House Ag members challenge USDA secretary’s assertions on sequester
A congressional hearing promised to discuss the state of the rural economy, but the vast majority of the hearing was about the state of the sequester and why USDA isn’t doing more to minimize the impacts.
Members of the House Agriculture Committee highlighted their problems with the way USDA would implement budget cuts. In particular, congressmen wanted assurances from Agriculture Secretary Tom Vilsack that sequester cuts would not disrupt the safety or markets of the meatpacking industry through furloughing meat inspectors.
The hearing on Capitol Hill was broadcast on the committee’s website.
While most congressmen congratulated Vilsack for staying as agriculture secretary for a second term, the hearing had several contentious moments as congressmen criticized how USDA was implementing budget cuts and who was responsible for those cuts.
House Ag Chairman Frank Lucas, R-OK, told Vilsack that comments about disrupting meat inspections have “caused concern among financial markets, and alarmed buyers and sellers in the retail and food-service community.”
Lawmakers repeatedly questioned why USDA waited until last Friday to begin cuts despite knowing for months that sequester was coming. Vilsack’s repeated response was that sequester was not initiated until the president issued a letter on Friday informing departments to take action.
Lucas cited a Feb. 27 memo from the White House Office of Management and Budget regarding agency responsibilities and protecting their core missions. Lucas asked if that directive included USDA providing food inspections to protect the safety of the food supply.
Vilsack replied that the sequester requires every budget account to be cut. In USDA’s Food Safety and Inspection Service, inspector salaries account for 87 percent of the budget. USDA has six months to implement sequester cuts, meaning they will translate into 10-12 percent of an agency’s remaining budget.
“No matter how you slice it, no matter how you dice it, there is nothing you can do without impacting the frontline inspectors,” Vilsack said.
There isn’t the luxury to transfer money as in the past, Vilsack said. He noted that because of the economy, some meatpacking plants have scaled back hours of operation that may help minimize the effects. Still, USDA also has to work with unions and the contracts they operate under when the department begins furloughing staff.
“So the sequester act trumps the Food Safety Act, which is basically what you are saying,” Lucas said. “Do your union-labor agreements trump the sequester act?” USDA is sending out letters to the union members that furloughs are possible. USDA also has to hold “oral conferences” with any employee who requests them after letters are received. So it could take several months for USDA to furlough meat inspectors.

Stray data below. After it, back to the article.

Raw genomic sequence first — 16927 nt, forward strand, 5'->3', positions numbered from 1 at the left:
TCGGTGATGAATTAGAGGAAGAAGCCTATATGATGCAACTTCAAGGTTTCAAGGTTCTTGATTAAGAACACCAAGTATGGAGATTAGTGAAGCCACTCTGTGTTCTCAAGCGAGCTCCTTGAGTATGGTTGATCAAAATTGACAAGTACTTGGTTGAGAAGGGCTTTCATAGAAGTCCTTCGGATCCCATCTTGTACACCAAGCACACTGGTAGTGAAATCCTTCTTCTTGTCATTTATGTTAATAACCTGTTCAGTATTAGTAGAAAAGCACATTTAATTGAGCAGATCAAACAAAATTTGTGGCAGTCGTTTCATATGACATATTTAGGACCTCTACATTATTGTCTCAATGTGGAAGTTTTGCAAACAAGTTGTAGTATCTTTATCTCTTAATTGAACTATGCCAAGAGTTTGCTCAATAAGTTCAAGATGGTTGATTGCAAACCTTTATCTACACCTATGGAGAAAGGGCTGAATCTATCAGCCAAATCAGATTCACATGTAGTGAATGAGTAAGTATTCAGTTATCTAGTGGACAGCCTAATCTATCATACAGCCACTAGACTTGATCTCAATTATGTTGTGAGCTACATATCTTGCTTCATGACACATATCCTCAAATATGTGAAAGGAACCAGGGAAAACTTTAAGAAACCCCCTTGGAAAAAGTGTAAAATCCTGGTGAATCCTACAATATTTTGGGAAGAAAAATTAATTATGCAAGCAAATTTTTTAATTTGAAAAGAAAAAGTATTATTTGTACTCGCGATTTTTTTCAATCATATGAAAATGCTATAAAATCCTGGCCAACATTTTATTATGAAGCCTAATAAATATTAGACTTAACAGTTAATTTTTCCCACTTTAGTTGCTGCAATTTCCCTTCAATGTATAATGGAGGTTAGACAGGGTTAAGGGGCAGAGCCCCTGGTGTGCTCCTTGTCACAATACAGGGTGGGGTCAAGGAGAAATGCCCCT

“So the industry will have some notice of what will happen, which we hope to some extent would reduce the industry disruptions that are going to occur,” Vilsack said.
The first several lawmakers to question Vilsack on Tuesday asked about the meat inspectors. They also wanted to know if Vilsack would consider suggestions on legislation to help with flexibility in implementing the sequester cuts. Vilsack declined to respond to those suggestions, but noted he doesn’t have that flexibility now.
Rep. Steve King, R-IA, specifically wanted to see what Vilsack would like to see written into the continuing resolution on the fiscal year 2013 budget later this month that would avoid cuts to meat inspections. Vilsack said Congress should simply give USDA the money for inspectors, but King said that’s not an option.
Vilsack cited USDA has taken steps over the past four years to cut its discretionary budget by $700 million and reduce its workforce by 8 percent. Rep. Austin Scott, R-GA, challenged those numbers, citing that USDA’s budget is about $65 billion more now than in 2009, mainly due to growth of mandated programs, particularly nutrition programs. Vilsack and Scott got into a heated debate about the truthfulness of budget figures.
Rep. Kristi Noem, R-SD, read a leaked email sent Monday from a regional administrator based in North Carolina for the USDA Animal and Plant Health Inspection Service which implied that USDA leaders were unwilling to be flexible and would rather ensure that producers felt the impact of the cuts. The email specifically dealt with cuts to aquaculture programs.
As the email stated, “During the Management team conference this morning I asked if there was any latitude in how the sequestration cuts related to aquaculture could be managed (e.g. spread across the Region). The question was elevated to APHIS BPAS (Budget and Program Analysis Staff),” the email stated. “The response back was, ‘We have gone on record with a notification to Congress and whoever else that APHIS would eliminate assistance to producers in 24 states in managing wildlife damage to the aquaculture industry, unless they provide funding to cover the costs.”
Then the email adds, “So it is our opinion that however you manage that reduction, you need to make sure you are not contradicting what we said the impact would be.”
The email was posted on the website of Rep. Tim Griffin, R-AR. Noem asked if it was policy in the department to not use any flexibility in the sequester. Vilsack said he wasn’t familiar with the email and his desire was to be as flexible and reduce the impact as much as possible.
“I wouldn’t say that we have said no to flexibility, but in certain circumstances we have no flexibility,” Vilsack said.
Noem countered that the email appears to advocate the administration’s position to demonstrate the negative impact on government services. — Chris Clayton, DTN